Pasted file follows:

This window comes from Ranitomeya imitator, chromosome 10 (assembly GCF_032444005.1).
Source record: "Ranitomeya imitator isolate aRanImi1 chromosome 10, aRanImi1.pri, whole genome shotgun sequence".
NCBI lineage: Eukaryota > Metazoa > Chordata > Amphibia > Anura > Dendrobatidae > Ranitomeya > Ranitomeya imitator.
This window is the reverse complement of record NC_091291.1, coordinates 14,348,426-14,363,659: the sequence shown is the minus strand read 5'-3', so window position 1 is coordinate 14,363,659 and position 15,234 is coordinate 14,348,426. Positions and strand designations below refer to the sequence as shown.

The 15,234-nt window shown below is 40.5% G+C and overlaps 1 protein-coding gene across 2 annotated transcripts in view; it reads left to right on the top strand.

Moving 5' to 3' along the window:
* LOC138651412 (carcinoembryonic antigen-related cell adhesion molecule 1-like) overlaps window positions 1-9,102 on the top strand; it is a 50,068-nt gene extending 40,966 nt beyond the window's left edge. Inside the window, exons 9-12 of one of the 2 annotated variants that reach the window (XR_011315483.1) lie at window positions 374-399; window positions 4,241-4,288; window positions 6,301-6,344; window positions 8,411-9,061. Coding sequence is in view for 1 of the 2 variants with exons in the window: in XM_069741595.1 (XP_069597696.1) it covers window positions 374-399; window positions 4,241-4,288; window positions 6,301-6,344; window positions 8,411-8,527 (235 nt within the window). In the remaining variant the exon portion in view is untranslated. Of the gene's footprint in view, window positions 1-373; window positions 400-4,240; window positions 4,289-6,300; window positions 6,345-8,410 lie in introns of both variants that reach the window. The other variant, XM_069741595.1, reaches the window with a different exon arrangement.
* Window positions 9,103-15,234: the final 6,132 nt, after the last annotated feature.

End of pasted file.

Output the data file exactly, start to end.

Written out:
This window comes from Ranitomeya imitator, chromosome 10 (assembly GCF_032444005.1).
Source record: "Ranitomeya imitator isolate aRanImi1 chromosome 10, aRanImi1.pri, whole genome shotgun sequence".
NCBI lineage: Eukaryota > Metazoa > Chordata > Amphibia > Anura > Dendrobatidae > Ranitomeya > Ranitomeya imitator.
This window is the reverse complement of record NC_091291.1, coordinates 14,348,426-14,363,659: the sequence shown is the minus strand read 5'-3', so window position 1 is coordinate 14,363,659 and position 15,234 is coordinate 14,348,426. Positions and strand designations below refer to the sequence as shown.

The 15,234-nt window shown below is 40.5% G+C and overlaps 1 protein-coding gene across 2 annotated transcripts in view; it reads left to right on the top strand.

Moving 5' to 3' along the window:
* LOC138651412 (carcinoembryonic antigen-related cell adhesion molecule 1-like) overlaps window positions 1-9,102 on the top strand; it is a 50,068-nt gene extending 40,966 nt beyond the window's left edge. Inside the window, exons 9-12 of one of the 2 annotated variants that reach the window (XR_011315483.1) lie at window positions 374-399; window positions 4,241-4,288; window positions 6,301-6,344; window positions 8,411-9,061. Coding sequence is in view for 1 of the 2 variants with exons in the window: in XM_069741595.1 (XP_069597696.1) it covers window positions 374-399; window positions 4,241-4,288; window positions 6,301-6,344; window positions 8,411-8,527 (235 nt within the window). In the remaining variant the exon portion in view is untranslated. Of the gene's footprint in view, window positions 1-373; window positions 400-4,240; window positions 4,289-6,300; window positions 6,345-8,410 lie in introns of both variants that reach the window. The other variant, XM_069741595.1, reaches the window with a different exon arrangement.
* Window positions 9,103-15,234: the final 6,132 nt, after the last annotated feature.